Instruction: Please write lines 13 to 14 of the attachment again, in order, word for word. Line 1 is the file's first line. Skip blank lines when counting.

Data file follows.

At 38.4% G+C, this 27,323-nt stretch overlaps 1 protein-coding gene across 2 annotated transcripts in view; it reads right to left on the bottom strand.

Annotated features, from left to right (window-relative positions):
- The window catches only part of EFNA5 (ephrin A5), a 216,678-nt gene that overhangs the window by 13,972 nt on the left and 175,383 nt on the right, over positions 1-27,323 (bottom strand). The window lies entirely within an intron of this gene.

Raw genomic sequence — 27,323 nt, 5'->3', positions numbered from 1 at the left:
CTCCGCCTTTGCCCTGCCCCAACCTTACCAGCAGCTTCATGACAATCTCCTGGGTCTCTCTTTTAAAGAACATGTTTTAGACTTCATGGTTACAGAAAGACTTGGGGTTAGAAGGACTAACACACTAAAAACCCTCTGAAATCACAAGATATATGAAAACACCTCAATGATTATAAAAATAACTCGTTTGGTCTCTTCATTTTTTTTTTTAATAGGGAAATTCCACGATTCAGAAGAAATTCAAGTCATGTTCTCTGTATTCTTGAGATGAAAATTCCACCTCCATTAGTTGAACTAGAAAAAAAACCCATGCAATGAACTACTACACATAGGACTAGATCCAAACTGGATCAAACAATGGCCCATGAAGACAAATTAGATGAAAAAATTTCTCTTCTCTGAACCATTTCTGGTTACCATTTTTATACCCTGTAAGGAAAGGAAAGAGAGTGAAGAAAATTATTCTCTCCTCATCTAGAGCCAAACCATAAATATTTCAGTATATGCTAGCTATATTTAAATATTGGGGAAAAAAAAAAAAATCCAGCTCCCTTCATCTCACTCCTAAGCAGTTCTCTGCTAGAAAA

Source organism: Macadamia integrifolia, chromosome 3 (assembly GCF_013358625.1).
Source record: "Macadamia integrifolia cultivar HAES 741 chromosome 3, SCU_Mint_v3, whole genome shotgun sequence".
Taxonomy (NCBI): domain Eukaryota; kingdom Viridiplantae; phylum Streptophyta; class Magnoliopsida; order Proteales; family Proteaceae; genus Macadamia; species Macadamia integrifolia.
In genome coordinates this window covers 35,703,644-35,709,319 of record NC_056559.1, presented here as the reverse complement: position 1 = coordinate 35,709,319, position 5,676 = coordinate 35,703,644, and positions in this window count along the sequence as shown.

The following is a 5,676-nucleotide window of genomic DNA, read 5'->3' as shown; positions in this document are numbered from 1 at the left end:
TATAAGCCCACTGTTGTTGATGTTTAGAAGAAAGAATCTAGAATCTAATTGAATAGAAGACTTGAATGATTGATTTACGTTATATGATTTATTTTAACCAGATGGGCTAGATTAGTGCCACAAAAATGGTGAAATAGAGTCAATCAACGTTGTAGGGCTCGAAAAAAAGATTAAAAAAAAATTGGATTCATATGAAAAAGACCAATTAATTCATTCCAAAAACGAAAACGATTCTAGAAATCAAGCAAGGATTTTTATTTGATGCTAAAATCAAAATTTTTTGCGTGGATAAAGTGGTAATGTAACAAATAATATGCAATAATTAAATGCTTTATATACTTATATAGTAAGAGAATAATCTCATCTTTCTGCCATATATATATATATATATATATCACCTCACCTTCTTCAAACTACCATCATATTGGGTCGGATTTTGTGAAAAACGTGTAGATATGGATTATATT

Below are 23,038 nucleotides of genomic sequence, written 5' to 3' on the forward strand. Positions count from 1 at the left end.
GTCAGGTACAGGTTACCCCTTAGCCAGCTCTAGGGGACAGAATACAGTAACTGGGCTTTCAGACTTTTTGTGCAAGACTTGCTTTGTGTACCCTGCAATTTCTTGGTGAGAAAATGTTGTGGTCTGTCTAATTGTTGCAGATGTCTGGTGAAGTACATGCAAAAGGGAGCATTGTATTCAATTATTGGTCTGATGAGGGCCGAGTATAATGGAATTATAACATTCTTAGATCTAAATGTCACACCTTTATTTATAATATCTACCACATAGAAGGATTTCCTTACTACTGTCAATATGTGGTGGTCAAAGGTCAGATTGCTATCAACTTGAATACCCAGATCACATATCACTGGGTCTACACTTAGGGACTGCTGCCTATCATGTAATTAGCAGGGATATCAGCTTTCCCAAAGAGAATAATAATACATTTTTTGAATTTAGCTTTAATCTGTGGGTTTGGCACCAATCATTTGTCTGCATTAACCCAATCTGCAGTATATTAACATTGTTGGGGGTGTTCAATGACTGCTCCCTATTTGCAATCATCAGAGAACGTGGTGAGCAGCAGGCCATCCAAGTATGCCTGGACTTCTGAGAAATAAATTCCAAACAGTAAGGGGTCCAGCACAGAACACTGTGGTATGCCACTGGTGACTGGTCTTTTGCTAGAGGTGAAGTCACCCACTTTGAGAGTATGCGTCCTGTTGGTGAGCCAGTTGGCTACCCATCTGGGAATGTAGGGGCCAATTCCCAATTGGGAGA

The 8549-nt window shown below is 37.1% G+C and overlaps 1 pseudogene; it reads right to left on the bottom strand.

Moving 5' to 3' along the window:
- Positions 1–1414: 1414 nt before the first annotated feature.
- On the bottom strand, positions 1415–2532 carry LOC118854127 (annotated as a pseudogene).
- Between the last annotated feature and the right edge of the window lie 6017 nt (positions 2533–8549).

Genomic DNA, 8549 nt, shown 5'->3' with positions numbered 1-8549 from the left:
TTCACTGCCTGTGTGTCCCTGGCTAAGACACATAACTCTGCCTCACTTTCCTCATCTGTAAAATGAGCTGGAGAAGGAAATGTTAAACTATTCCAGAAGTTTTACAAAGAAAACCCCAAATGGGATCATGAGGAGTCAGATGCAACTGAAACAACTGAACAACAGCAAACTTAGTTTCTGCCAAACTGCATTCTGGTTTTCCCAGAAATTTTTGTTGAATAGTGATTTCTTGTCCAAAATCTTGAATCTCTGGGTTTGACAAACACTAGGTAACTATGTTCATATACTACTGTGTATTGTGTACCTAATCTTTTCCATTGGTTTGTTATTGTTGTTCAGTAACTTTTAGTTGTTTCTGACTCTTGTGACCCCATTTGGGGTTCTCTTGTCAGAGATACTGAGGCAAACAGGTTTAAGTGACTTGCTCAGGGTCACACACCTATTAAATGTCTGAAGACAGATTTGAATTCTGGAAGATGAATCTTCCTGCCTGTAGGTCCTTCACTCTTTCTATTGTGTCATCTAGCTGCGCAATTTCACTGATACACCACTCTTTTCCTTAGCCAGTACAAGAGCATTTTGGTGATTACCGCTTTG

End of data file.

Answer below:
GTCAGGTACAGGTTACCCCTTAGCCAGCTCTAGGGGACAGAATACAGTAACTGGGCTTTCAGACTTTTTGTGCAAGACTTGCTTTGTGTACCCTGCAATTTCTTGGTGAGAAAATGTTGTGGTCTGTCTAATTGTTGCAGATGTCTGGTGAAGTACATGCAAAAGGGAGCATTGTATTCAATTATTGGTCTGATGAGGGCCGAGTATAATGGAATTATAACATTCTTAGATCTAAATGTCACACCTTTATTTATAATATCTACCACATAGAAGGATTTCCTTACTACTGTCAATATGTGGTGGTCAAAGGTCAGATTGCTATCAACTTGAATACCCAGATCACATATCACTGGGTCTACACTTAGGGACTGCTGCCTATCATGTAATTAGCAGGGATATCAGCTTTCCCAAAGAGAATAATAATACATTTTTTGAATTTAGCTTTAATCTGTGGGTTTGGCACCAATCATTTGTCTGCATTAACCCAATCTGCAGTATATTAACATTGTTGGGGGTGTTCAATGACTGCTCCCTATTTGCAATCATCAGAGAACGTGGTGAGCAGCAGGCCATCCAAGTATGCCTGGACTTCTGAGAAATAAATTCCAAACAGTAAGGGGTCCAGCACAGAACACTGTGGTATGCCACTGGTGACTGGTCTTTTGCTAGAGGTGAAGTCACCCACTTTGAGAGTATGCGTCCTGTTGGTGAGCCAGTTGGCTACCCATCTGGGAATGTAGGGGCCAATTCCCAATTGGGAGA

The 8549-nt window shown below is 37.1% G+C and overlaps 1 pseudogene; it reads right to left on the bottom strand.